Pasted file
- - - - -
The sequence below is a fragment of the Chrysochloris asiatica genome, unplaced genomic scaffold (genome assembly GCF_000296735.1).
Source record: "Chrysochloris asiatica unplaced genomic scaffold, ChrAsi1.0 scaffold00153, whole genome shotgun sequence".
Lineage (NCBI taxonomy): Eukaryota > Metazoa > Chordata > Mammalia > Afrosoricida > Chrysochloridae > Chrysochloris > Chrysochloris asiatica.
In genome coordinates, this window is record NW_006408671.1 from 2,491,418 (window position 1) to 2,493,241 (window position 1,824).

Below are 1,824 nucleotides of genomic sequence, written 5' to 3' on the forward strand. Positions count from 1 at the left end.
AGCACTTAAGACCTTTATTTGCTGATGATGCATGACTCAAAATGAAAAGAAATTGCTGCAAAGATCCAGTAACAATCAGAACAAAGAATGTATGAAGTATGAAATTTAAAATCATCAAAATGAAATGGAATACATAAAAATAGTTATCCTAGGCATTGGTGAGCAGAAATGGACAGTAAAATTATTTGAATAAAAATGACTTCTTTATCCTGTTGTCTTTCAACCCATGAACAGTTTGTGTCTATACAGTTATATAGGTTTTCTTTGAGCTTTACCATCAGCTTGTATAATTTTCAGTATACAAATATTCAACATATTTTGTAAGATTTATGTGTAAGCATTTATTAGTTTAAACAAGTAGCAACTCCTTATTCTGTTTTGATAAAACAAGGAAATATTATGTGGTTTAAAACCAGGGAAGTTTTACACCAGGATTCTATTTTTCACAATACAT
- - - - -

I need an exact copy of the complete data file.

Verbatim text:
The sequence below is a fragment of the Chrysochloris asiatica genome, unplaced genomic scaffold (genome assembly GCF_000296735.1).
Source record: "Chrysochloris asiatica unplaced genomic scaffold, ChrAsi1.0 scaffold00153, whole genome shotgun sequence".
Lineage (NCBI taxonomy): Eukaryota > Metazoa > Chordata > Mammalia > Afrosoricida > Chrysochloridae > Chrysochloris > Chrysochloris asiatica.
In genome coordinates, this window is record NW_006408671.1 from 2,491,418 (window position 1) to 2,493,241 (window position 1,824).

Below are 1,824 nucleotides of genomic sequence, written 5' to 3' on the forward strand. Positions count from 1 at the left end.
AGCACTTAAGACCTTTATTTGCTGATGATGCATGACTCAAAATGAAAAGAAATTGCTGCAAAGATCCAGTAACAATCAGAACAAAGAATGTATGAAGTATGAAATTTAAAATCATCAAAATGAAATGGAATACATAAAAATAGTTATCCTAGGCATTGGTGAGCAGAAATGGACAGTAAAATTATTTGAATAAAAATGACTTCTTTATCCTGTTGTCTTTCAACCCATGAACAGTTTGTGTCTATACAGTTATATAGGTTTTCTTTGAGCTTTACCATCAGCTTGTATAATTTTCAGTATACAAATATTCAACATATTTTGTAAGATTTATGTGTAAGCATTTATTAGTTTAAACAAGTAGCAACTCCTTATTCTGTTTTGATAAAACAAGGAAATATTATGTGGTTTAAAACCAGGGAAGTTTTACACCAGGATTCTATTTTTCACAATACAT